This week I'd like to share an article with you written by Jimmy Landry. I spoke to Jimmy about his studio in New York, his new role with Virgin A&R, and artist development. He was kind enough to share the article below with me and would like to share it with all our members.
Unfortunately for artists looking to get on a major label, the music industry has drastically changed in the last few years. In my opinion (which is one that encompasses both the artist side as well as the business side,) there are four main factors for this change. 1. Illegal downloading 2. File- sharing 3. The ability to burn music from CD to CD with no loss of quality. 4. The re-allocation of the consumer's expendable entertainment dollar. Ie. the purchase of a video game over a compact music disc. Labels have lost a big chunk of the demographic CD buying sector between the ages of 15 and 28 years old.
What does this mean to artists? It means most major labels are in some trouble. They're in trouble because of the decline of record sales. It's basically a downward funnel: Loss of record sales> loss of money at the bottom line> make up for losses by lay-offs, budget cuts, less signings and signing only sure fire acts... ie. American Idol contestants with a jump start marketing campaign.
What does this mean to artists? If you you are looking to get picked up by a major label you must really have something going on. It comes down to great songs. Everyone always complains about "crap" on the radio but there is a reason why it's on the radio. Labels are not stupid. Most people don't realize that all songs are put into test markets before the national radio campaign kicks in. This means that certain radio stations in certain "test markets" (Ohio is a big test market) test songs for labels without mentioning the artists name. There is a formula for the response and then that information is fed back to the label by the radio station. There is correlation between radio play and record sales. Sometimes radio singles that are played all the time on the radio do not translate into record sales. On the other hand some songs that are "hooky" or "catchy" (and sometimes real corny) are played only a few times on the radio and catch on fire fast in terms of record sales.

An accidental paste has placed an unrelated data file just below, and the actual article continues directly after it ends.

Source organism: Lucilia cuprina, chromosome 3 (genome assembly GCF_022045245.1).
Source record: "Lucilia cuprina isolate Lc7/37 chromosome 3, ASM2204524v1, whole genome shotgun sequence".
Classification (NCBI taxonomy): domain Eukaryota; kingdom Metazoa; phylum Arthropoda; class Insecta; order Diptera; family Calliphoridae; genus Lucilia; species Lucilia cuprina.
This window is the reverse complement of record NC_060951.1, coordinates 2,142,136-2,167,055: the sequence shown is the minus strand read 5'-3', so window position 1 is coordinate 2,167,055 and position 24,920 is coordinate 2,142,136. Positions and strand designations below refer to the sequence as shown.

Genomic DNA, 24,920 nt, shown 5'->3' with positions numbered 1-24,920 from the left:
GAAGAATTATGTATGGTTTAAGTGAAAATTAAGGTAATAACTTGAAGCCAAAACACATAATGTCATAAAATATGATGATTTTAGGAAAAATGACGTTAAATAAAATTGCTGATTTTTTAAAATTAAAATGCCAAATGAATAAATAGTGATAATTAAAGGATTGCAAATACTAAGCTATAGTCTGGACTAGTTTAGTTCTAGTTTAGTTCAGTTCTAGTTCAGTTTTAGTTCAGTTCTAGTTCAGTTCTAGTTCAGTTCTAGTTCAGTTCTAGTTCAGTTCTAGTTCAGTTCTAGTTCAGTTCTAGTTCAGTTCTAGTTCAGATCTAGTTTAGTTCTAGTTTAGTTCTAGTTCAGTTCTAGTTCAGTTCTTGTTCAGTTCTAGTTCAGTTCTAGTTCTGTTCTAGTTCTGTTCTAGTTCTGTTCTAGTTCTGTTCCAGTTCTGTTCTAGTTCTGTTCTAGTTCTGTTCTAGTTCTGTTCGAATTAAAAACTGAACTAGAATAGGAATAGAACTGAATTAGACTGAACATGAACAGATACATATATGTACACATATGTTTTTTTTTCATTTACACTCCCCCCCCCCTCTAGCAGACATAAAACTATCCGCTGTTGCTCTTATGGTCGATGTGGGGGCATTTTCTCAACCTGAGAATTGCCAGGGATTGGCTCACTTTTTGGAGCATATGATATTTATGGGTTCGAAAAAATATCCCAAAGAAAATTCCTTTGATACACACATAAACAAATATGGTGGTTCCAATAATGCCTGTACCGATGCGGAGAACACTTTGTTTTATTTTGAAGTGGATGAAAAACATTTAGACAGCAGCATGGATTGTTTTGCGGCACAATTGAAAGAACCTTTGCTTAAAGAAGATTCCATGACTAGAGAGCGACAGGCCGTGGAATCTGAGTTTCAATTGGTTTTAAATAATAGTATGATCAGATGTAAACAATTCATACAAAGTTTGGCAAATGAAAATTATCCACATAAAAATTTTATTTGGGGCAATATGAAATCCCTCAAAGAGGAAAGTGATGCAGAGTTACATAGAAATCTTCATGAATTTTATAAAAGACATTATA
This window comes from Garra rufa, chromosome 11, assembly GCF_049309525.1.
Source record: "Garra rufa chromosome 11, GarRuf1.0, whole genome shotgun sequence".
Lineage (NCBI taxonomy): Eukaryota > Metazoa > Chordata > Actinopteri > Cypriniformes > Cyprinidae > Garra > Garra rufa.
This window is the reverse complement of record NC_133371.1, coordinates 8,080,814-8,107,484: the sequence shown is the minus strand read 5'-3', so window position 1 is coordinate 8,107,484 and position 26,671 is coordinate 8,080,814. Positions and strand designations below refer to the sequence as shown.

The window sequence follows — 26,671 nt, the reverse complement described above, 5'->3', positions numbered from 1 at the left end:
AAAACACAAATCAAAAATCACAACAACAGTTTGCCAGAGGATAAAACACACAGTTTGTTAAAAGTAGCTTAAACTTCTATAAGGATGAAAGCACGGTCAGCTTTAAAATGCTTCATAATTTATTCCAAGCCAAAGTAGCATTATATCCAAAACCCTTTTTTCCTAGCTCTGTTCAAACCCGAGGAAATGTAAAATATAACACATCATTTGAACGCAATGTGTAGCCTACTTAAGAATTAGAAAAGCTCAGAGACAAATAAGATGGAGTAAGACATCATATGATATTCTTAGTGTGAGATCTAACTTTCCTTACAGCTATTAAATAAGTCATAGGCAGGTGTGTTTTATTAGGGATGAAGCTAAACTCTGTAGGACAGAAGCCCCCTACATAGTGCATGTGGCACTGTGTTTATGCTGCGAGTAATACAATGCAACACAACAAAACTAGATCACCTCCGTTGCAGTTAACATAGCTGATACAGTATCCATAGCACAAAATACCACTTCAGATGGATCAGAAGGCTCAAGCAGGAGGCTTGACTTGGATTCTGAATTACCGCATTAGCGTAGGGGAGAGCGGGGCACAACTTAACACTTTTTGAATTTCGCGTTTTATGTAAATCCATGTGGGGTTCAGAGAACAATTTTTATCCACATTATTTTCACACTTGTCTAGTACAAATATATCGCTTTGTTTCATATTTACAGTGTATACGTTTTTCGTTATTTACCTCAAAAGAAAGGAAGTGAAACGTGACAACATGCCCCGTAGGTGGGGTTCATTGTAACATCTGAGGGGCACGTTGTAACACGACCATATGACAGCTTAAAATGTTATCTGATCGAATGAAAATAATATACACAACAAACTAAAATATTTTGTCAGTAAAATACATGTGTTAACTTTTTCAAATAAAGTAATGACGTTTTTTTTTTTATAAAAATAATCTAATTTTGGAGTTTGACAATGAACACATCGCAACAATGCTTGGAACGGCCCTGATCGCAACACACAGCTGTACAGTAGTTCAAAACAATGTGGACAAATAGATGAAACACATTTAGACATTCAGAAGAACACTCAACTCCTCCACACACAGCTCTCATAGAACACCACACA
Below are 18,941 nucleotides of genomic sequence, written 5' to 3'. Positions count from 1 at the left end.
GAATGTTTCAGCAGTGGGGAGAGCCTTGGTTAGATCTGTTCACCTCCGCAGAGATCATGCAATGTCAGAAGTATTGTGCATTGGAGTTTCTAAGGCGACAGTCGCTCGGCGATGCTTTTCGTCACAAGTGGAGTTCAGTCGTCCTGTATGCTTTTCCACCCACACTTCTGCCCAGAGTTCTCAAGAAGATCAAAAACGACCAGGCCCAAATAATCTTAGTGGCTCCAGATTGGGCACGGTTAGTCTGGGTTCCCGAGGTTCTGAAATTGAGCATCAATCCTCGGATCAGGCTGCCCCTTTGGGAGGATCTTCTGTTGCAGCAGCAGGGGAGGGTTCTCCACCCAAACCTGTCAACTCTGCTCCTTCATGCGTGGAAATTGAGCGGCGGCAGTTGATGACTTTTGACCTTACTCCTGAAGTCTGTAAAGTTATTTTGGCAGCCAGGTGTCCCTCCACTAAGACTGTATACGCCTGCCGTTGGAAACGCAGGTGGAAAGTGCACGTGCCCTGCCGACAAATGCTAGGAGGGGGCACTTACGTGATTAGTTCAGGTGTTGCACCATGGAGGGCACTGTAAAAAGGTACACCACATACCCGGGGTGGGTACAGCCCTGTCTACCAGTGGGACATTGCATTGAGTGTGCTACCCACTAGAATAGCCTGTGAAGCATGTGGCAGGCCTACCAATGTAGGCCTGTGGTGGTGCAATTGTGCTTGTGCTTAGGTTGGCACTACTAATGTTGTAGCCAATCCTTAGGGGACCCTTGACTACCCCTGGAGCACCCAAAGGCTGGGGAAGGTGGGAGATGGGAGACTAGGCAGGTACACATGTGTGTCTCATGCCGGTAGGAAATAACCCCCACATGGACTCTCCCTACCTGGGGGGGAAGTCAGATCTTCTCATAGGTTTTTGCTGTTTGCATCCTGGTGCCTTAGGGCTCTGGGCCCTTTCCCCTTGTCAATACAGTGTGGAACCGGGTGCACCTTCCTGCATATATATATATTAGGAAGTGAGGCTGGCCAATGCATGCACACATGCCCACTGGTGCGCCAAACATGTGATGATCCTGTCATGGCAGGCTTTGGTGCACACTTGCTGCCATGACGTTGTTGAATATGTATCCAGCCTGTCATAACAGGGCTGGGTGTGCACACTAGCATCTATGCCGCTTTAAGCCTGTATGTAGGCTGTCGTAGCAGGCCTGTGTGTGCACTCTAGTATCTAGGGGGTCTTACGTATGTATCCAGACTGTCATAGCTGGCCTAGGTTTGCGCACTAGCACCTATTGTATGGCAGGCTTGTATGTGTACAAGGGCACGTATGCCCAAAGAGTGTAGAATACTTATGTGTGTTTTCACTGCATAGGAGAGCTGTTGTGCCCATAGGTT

The bottom line for artists is that the bar has been raised and the songs must be great no matter what genre. Must Have:
1. A great 3 song demo with 2 radio hits that could be remastered or remixed for commercial release. If the songs are exceptionally strong you may not need to have the demo commercially ready. On your demo you MUST put your strongest songs first.
2. A great live show.
3. Professional Representation.
4. A good presence for marketing and publicity.
Very Helpful: A large local and/or regional following. Soundscan sales of 3,000 + units. Local radio airplay of 15+ spins/week. National press or publicity. Youth (especially in certain genres) The good news is that the time is right for the independent artist if it's done correctly. As a producer I travel all over the country to work with artists and I have a mobile Protools system that will work in any studio. I usually track drums and bass in a studio and then everything else outside the studio "off the clock" on my system. In most cases I will then bring all the tracks back to a studio to mix. With this method, the artist can concentrate on great vocal, guitar and keyboard performances without having to worry about studio time. I also have the capability of getting great mixes out of my work studio in Boston Massachusetts.
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